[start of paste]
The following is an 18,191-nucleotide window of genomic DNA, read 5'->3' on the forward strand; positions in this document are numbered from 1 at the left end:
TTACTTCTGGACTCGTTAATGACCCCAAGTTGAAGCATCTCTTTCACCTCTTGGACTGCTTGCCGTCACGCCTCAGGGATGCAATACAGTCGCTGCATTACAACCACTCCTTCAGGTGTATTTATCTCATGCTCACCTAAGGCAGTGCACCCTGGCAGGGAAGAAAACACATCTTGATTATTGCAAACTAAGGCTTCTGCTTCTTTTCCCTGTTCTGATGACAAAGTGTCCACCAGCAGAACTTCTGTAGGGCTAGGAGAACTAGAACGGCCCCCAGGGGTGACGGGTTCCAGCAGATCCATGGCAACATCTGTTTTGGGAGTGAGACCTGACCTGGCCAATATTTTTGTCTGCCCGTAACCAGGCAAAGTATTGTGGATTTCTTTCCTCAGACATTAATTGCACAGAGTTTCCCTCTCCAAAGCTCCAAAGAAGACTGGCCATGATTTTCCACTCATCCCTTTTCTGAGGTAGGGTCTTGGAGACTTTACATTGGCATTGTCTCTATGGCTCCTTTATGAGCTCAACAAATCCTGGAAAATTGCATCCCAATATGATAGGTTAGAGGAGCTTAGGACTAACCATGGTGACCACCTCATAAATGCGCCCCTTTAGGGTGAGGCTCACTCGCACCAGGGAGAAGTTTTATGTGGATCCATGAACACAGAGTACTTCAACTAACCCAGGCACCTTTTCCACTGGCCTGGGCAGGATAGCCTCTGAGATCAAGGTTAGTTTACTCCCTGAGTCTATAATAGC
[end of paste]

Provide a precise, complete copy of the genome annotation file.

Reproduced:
The following is an 18,191-nucleotide window of genomic DNA, read 5'->3' on the forward strand; positions in this document are numbered from 1 at the left end:
TTACTTCTGGACTCGTTAATGACCCCAAGTTGAAGCATCTCTTTCACCTCTTGGACTGCTTGCCGTCACGCCTCAGGGATGCAATACAGTCGCTGCATTACAACCACTCCTTCAGGTGTATTTATCTCATGCTCACCTAAGGCAGTGCACCCTGGCAGGGAAGAAAACACATCTTGATTATTGCAAACTAAGGCTTCTGCTTCTTTTCCCTGTTCTGATGACAAAGTGTCCACCAGCAGAACTTCTGTAGGGCTAGGAGAACTAGAACGGCCCCCAGGGGTGACGGGTTCCAGCAGATCCATGGCAACATCTGTTTTGGGAGTGAGACCTGACCTGGCCAATATTTTTGTCTGCCCGTAACCAGGCAAAGTATTGTGGATTTCTTTCCTCAGACATTAATTGCACAGAGTTTCCCTCTCCAAAGCTCCAAAGAAGACTGGCCATGATTTTCCACTCATCCCTTTTCTGAGGTAGGGTCTTGGAGACTTTACATTGGCATTGTCTCTATGGCTCCTTTATGAGCTCAACAAATCCTGGAAAATTGCATCCCAATATGATAGGTTAGAGGAGCTTAGGACTAACCATGGTGACCACCTCATAAATGCGCCCCTTTAGGGTGAGGCTCACTCGCACCAGGGAGAAGTTTTATGTGGATCCATGAACACAGAGTACTTCAACTAACCCAGGCACCTTTTCCACTGGCCTGGGCAGGATAGCCTCTGAGATCAAGGTTAGTTTACTCCCTGAGTCTATAATAGC